Interesting question! I just so happen to have a browser full of test certs, and a number of test sites to connect to! Let's test this!
(Skip to the bottom for a summary)
Testing on Firefox
Firefox loaded with certs, a test site that requires a TLS client cert, Wireshark.
I restarted Firefox to get a clean session. Then I entered the URL of a website that will ask for a TLS client cert, and stopped once I got the "Please choose a certificate" popup. This is the wireshark packet capture up to that point:
Things to note:
The client sends a generic ClientHello.
The server sends a ServerHello that includes the server cert, and a request for a client cert.
At this point Firefox presents the popup for me to select which cert I wish to send. If I hit Cancel, then there is no further network traffic, ie nothing is sent to the server beyond the generic ClientHello which contains no personally identifiable information. (apart from the list of supported cipher suites, which could be used to determine which version of which browser you're using)
Note1: I tried the same test with only one client cert in my browser, and I even clicked "Remember this decision" on the cert selection popup, and get the same result. So I am unable to reproduce your result of private data being sent to the server without me clicking "OK".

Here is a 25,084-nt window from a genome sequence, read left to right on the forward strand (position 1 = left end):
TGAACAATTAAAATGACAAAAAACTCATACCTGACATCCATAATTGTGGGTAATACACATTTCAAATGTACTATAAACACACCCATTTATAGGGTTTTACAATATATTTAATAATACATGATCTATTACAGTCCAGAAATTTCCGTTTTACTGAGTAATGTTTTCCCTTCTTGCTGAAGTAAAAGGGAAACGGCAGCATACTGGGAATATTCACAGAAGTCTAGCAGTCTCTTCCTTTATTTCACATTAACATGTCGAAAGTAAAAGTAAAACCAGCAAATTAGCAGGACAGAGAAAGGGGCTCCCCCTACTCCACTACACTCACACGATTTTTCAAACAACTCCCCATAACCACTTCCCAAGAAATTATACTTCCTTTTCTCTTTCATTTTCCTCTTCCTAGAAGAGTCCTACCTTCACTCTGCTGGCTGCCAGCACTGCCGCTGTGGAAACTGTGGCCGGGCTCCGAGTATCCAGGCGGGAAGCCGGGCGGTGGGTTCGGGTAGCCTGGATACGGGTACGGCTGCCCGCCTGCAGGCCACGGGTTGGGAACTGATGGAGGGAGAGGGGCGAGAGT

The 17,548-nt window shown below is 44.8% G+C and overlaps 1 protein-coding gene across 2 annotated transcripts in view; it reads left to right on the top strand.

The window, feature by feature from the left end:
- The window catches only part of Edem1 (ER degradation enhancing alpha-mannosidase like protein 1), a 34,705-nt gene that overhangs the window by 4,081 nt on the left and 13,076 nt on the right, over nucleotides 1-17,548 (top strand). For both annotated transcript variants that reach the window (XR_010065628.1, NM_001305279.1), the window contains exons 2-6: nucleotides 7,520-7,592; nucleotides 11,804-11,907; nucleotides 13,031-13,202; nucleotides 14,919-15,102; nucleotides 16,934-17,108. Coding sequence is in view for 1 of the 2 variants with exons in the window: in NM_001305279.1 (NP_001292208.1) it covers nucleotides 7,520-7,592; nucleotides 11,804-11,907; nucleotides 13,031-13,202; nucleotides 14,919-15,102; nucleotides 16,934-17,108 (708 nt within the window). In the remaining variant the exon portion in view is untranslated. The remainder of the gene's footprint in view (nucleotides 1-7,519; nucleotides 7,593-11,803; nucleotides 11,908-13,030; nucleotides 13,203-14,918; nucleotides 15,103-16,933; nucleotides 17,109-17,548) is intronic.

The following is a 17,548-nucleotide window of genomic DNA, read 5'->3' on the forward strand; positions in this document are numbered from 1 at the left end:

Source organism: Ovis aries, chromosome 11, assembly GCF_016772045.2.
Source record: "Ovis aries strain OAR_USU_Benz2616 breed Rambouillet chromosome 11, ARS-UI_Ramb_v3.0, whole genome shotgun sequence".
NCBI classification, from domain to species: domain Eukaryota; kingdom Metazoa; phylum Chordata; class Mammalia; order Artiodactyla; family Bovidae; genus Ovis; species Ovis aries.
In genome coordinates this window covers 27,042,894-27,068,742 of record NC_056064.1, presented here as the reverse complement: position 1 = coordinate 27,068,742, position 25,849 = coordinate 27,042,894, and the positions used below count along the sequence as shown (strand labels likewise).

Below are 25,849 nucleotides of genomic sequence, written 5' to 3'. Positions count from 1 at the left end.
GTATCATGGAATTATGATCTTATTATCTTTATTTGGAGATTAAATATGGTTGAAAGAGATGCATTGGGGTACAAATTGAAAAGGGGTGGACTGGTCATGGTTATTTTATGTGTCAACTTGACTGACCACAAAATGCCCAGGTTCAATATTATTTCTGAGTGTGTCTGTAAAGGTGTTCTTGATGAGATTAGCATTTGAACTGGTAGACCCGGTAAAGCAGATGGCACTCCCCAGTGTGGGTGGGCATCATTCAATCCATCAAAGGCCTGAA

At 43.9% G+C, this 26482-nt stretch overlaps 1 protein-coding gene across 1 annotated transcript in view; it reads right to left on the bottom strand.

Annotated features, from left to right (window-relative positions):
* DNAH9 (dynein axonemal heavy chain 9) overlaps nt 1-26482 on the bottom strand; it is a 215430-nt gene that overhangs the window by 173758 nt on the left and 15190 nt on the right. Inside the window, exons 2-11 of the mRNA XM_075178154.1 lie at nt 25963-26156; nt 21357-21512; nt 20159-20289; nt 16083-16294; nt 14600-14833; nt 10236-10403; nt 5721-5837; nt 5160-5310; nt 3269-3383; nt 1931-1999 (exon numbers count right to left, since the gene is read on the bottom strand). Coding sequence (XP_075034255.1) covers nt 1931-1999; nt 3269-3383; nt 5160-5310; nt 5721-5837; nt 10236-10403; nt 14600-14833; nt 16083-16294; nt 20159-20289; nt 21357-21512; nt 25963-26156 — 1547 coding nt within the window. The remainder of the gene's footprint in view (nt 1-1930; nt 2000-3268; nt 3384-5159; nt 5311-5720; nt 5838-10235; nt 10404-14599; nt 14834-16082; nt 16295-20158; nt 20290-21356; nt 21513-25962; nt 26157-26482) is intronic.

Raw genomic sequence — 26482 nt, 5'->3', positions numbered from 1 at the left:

Note2: As pointed out by @JohnWu in comments, you can change Firefox's behaviour in settings in which case it behaves in the same insecure way as Chrome below. Default setting is:
Testing on Chrome
Exactly the same test scenario as above, but with Chrome. (Note that Chrome does not have its own cert store, but instead uses your Windows cert store, which is a bit trickier to manipulate than Firefox. Details for that not included here.)
BINGO!! Chrome immediately starts sending client certs up to the server without any user prompts. This cert got rejected by the server because that cert was for a different website. Yup, that's a privacy concern alright.
Note1: @JohnWu points out that it's possible to change this behaviour and have Chrome prompt, but it's not the default behaviour, and you have to go diving in Windows group policy (GPO) to do it.
Note2: the reproducibility of this may depend on how your Windows OS was configured since Chrome tends to inherit a lot of its security settings from IE.
In my testing with the two browsers that I have in my test environment (Firefox and Chrome), Chrome exhibited the behaviour you describe (spamming client certs at the server regardless of whether they are from a different site), while Firefox politely asked me to confirm which cert to send, even when I only had one cert installed.
Conclusion: If you care about privacy, then Chrome is not your friend. Use Firefox instead.